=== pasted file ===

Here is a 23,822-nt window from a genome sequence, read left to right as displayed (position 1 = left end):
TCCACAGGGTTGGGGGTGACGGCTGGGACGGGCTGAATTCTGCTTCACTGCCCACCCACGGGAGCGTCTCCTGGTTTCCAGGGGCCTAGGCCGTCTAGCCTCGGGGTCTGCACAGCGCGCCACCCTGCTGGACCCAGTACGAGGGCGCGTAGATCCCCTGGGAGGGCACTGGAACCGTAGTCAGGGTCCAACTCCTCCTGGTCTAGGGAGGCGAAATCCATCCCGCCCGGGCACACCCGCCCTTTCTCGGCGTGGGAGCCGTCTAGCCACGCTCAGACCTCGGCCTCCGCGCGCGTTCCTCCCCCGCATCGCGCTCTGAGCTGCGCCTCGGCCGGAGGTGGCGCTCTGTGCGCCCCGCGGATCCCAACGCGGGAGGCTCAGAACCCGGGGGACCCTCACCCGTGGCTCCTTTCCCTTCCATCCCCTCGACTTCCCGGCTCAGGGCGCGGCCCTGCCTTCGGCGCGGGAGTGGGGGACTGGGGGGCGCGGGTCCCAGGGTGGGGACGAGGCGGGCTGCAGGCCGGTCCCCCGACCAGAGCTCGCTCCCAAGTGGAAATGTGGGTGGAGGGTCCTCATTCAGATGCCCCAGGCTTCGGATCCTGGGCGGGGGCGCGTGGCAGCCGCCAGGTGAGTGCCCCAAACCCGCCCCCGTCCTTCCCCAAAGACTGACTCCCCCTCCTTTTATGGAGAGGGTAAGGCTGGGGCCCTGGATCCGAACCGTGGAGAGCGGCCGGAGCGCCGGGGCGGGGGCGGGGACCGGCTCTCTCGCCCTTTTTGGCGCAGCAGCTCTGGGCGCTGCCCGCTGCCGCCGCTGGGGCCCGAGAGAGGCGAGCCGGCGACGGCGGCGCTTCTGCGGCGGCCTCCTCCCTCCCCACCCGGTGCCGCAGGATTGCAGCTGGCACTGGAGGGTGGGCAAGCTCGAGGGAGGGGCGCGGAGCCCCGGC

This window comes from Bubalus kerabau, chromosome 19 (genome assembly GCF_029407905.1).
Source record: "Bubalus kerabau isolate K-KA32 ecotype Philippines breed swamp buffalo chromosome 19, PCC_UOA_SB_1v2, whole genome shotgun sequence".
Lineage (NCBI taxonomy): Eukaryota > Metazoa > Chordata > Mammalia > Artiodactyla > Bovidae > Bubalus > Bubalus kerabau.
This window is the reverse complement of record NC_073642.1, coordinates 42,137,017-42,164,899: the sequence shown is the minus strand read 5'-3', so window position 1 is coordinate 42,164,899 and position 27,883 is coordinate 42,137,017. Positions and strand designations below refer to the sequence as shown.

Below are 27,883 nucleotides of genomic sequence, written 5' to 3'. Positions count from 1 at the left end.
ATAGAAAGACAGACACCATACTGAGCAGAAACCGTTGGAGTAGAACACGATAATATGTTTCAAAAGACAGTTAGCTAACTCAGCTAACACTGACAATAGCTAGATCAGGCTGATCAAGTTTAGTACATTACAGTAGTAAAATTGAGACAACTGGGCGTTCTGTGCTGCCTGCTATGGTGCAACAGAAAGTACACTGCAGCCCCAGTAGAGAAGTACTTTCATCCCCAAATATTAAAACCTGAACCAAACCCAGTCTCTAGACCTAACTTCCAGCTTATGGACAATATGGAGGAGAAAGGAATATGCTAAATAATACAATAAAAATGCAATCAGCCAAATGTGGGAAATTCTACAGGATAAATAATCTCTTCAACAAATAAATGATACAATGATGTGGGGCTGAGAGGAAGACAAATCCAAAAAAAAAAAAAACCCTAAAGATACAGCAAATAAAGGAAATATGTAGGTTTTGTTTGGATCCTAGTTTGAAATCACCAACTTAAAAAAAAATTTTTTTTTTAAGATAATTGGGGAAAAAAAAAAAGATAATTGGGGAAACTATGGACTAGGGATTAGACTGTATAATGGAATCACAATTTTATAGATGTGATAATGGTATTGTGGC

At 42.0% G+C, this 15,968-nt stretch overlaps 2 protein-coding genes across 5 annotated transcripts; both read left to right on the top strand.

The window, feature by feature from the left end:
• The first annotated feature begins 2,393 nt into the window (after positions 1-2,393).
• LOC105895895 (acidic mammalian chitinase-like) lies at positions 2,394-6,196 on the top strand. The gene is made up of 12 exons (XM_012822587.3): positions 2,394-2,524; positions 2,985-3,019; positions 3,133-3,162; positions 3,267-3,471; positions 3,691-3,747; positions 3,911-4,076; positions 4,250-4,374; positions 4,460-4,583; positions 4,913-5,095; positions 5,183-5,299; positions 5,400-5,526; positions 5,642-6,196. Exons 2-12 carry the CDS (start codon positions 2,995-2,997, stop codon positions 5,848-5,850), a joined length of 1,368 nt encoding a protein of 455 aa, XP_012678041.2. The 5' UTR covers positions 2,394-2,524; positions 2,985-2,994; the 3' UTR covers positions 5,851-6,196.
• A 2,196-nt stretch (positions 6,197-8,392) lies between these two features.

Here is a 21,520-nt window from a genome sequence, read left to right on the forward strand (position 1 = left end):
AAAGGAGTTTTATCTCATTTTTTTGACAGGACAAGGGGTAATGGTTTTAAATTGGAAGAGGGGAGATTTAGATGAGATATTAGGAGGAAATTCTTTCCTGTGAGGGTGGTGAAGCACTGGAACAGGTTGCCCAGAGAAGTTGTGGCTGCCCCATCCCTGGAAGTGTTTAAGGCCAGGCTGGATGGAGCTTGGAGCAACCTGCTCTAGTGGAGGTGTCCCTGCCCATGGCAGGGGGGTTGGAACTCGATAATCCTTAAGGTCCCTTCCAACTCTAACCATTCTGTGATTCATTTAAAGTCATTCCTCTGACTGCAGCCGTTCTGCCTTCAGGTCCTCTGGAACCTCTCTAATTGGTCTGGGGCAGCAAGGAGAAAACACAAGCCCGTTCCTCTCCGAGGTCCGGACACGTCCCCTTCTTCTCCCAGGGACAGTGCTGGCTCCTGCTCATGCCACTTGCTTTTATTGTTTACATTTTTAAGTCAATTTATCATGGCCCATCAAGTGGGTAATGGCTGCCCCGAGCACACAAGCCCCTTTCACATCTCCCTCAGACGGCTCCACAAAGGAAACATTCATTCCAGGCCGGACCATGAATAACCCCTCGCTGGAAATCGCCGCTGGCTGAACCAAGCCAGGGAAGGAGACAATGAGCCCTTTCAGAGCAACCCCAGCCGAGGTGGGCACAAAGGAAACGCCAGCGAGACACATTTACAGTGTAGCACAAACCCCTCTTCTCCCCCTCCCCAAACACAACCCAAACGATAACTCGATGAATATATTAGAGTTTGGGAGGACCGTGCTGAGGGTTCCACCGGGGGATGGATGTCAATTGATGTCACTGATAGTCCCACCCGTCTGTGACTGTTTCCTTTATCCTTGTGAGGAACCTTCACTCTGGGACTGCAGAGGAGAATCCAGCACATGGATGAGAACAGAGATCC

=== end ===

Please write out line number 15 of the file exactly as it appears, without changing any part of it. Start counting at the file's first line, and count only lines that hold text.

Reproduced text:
AAAGGAGTTTTATCTCATTTTTTTGACAGGACAAGGGGTAATGGTTTTAAATTGGAAGAGGGGAGATTTAGATGAGATATTAGGAGGAAATTCTTTCCTGTGAGGGTGGTGAAGCACTGGAACAGGTTGCCCAGAGAAGTTGTGGCTGCCCCATCCCTGGAAGTGTTTAAGGCCAGGCTGGATGGAGCTTGGAGCAACCTGCTCTAGTGGAGGTGTCCCTGCCCATGGCAGGGGGGTTGGAACTCGATAATCCTTAAGGTCCCTTCCAACTCTAACCATTCTGTGATTCATTTAAAGTCATTCCTCTGACTGCAGCCGTTCTGCCTTCAGGTCCTCTGGAACCTCTCTAATTGGTCTGGGGCAGCAAGGAGAAAACACAAGCCCGTTCCTCTCCGAGGTCCGGACACGTCCCCTTCTTCTCCCAGGGACAGTGCTGGCTCCTGCTCATGCCACTTGCTTTTATTGTTTACATTTTTAAGTCAATTTATCATGGCCCATCAAGTGGGTAATGGCTGCCCCGAGCACACAAGCCCCTTTCACATCTCCCTCAGACGGCTCCACAAAGGAAACATTCATTCCAGGCCGGACCATGAATAACCCCTCGCTGGAAATCGCCGCTGGCTGAACCAAGCCAGGGAAGGAGACAATGAGCCCTTTCAGAGCAACCCCAGCCGAGGTGGGCACAAAGGAAACGCCAGCGAGACACATTTACAGTGTAGCACAAACCCCTCTTCTCCCCCTCCCCAAACACAACCCAAACGATAACTCGATGAATATATTAGAGTTTGGGAGGACCGTGCTGAGGGTTCCACCGGGGGATGGATGTCAATTGATGTCACTGATAGTCCCACCCGTCTGTGACTGTTTCCTTTATCCTTGTGAGGAACCTTCACTCTGGGACTGCAGAGGAGAATCCAGCACATGGATGAGAACAGAGATCC